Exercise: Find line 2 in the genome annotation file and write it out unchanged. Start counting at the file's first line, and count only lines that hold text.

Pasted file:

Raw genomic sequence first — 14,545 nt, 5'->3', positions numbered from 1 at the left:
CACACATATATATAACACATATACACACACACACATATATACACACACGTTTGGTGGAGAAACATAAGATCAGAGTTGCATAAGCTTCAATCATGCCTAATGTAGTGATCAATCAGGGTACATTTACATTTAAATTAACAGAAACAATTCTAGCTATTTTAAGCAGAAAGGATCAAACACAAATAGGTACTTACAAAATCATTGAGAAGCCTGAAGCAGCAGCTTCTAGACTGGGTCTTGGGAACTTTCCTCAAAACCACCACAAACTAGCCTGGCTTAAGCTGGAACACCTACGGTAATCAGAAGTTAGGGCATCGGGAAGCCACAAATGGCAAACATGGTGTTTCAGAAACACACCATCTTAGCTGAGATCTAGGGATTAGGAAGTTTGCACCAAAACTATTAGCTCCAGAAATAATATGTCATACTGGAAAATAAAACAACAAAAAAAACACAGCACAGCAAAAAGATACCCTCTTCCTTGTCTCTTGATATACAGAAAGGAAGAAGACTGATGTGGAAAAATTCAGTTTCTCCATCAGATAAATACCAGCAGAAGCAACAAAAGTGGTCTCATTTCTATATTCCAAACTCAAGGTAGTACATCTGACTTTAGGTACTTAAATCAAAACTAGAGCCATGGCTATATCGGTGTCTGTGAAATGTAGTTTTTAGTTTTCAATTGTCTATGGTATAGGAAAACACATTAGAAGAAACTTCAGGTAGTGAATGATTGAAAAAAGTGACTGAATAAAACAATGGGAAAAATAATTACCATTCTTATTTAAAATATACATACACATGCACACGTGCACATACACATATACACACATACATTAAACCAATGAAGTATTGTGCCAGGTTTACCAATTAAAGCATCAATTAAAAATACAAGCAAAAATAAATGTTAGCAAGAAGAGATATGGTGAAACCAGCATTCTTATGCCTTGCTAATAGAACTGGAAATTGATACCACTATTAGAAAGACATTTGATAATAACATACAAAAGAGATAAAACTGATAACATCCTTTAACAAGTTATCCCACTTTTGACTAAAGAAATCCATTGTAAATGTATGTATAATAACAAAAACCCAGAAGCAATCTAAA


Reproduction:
CACACATATATATAACACATATACACACACACACATATATACACACACGTTTGGTGGAGAAACATAAGATCAGAGTTGCATAAGCTTCAATCATGCCTAATGTAGTGATCAATCAGGGTACATTTACATTTAAATTAACAGAAACAATTCTAGCTATTTTAAGCAGAAAGGATCAAACACAAATAGGTACTTACAAAATCATTGAGAAGCCTGAAGCAGCAGCTTCTAGACTGGGTCTTGGGAACTTTCCTCAAAACCACCACAAACTAGCCTGGCTTAAGCTGGAACACCTACGGTAATCAGAAGTTAGGGCATCGGGAAGCCACAAATGGCAAACATGGTGTTTCAGAAACACACCATCTTAGCTGAGATCTAGGGATTAGGAAGTTTGCACCAAAACTATTAGCTCCAGAAATAATATGTCATACTGGAAAATAAAACAACAAAAAAAACACAGCACAGCAAAAAGATACCCTCTTCCTTGTCTCTTGATATACAGAAAGGAAGAAGACTGATGTGGAAAAATTCAGTTTCTCCATCAGATAAATACCAGCAGAAGCAACAAAAGTGGTCTCATTTCTATATTCCAAACTCAAGGTAGTACATCTGACTTTAGGTACTTAAATCAAAACTAGAGCCATGGCTATATCGGTGTCTGTGAAATGTAGTTTTTAGTTTTCAATTGTCTATGGTATAGGAAAACACATTAGAAGAAACTTCAGGTAGTGAATGATTGAAAAAAGTGACTGAATAAAACAATGGGAAAAATAATTACCATTCTTATTTAAAATATACATACACATGCACACGTGCACATACACATATACACACATACATTAAACCAATGAAGTATTGTGCCAGGTTTACCAATTAAAGCATCAATTAAAAATACAAGCAAAAATAAATGTTAGCAAGAAGAGATATGGTGAAACCAGCATTCTTATGCCTTGCTAATAGAACTGGAAATTGATACCACTATTAGAAAGACATTTGATAATAACATACAAAAGAGATAAAACTGATAACATCCTTTAACAAGTTATCCCACTTTTGACTAAAGAAATCCATTGTAAATGTATGTATAATAACAAAAACCCAGAAGCAATCTAAA